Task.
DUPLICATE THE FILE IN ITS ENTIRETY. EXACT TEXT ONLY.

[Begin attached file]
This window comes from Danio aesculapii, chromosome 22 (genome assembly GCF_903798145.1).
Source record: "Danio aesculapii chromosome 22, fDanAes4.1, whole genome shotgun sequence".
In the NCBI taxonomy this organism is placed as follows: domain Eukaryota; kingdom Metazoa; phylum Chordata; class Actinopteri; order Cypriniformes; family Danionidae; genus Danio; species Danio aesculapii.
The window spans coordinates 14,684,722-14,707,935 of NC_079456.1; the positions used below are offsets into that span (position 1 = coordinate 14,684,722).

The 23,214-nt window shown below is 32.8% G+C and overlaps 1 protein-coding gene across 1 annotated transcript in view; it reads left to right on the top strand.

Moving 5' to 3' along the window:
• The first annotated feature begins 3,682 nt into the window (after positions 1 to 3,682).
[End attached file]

This window comes from Danio aesculapii, chromosome 22 (genome assembly GCF_903798145.1).
Source record: "Danio aesculapii chromosome 22, fDanAes4.1, whole genome shotgun sequence".
In the NCBI taxonomy this organism is placed as follows: domain Eukaryota; kingdom Metazoa; phylum Chordata; class Actinopteri; order Cypriniformes; family Danionidae; genus Danio; species Danio aesculapii.
The window spans coordinates 14,684,722-14,707,935 of NC_079456.1; the positions used below are offsets into that span (position 1 = coordinate 14,684,722).

The 23,214-nt window shown below is 32.8% G+C and overlaps 1 protein-coding gene across 1 annotated transcript in view; it reads left to right on the top strand.

Moving 5' to 3' along the window:
• The first annotated feature begins 3,682 nt into the window (after positions 1 to 3,682).